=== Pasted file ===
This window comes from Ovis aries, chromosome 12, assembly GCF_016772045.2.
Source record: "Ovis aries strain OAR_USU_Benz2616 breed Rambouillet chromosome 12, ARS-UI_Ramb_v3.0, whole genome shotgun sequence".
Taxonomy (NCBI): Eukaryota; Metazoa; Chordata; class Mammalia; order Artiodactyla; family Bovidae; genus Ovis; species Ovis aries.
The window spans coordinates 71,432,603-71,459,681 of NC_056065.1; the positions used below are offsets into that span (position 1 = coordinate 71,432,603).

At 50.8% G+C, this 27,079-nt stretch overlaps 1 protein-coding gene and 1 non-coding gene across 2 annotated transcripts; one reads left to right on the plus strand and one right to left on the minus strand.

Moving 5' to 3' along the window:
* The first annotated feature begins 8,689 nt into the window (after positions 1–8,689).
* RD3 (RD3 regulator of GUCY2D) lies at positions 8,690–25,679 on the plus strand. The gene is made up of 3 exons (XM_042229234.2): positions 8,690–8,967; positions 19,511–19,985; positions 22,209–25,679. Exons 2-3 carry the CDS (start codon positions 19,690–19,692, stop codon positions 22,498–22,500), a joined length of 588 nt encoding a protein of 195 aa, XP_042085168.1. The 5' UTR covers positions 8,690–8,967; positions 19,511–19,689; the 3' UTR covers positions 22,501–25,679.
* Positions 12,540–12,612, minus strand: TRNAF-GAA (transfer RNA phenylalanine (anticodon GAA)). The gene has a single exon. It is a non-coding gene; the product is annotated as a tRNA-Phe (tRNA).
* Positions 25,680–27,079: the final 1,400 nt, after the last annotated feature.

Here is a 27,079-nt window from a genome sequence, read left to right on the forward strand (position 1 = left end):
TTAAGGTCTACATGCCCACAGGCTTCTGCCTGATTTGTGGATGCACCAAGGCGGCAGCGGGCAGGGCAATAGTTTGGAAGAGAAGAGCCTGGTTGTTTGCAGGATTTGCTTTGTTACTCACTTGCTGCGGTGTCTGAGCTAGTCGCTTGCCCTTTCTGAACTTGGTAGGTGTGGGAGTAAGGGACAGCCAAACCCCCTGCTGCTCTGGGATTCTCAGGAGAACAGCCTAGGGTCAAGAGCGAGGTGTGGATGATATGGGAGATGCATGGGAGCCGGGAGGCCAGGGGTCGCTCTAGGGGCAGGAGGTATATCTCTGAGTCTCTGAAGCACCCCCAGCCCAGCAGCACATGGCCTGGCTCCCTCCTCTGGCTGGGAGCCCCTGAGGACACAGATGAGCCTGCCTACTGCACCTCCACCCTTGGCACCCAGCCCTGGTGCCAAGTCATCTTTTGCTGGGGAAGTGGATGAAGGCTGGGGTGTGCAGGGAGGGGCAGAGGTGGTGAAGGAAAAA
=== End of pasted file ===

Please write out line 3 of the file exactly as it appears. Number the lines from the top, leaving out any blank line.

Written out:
Taxonomy (NCBI): Eukaryota; Metazoa; Chordata; class Mammalia; order Artiodactyla; family Bovidae; genus Ovis; species Ovis aries.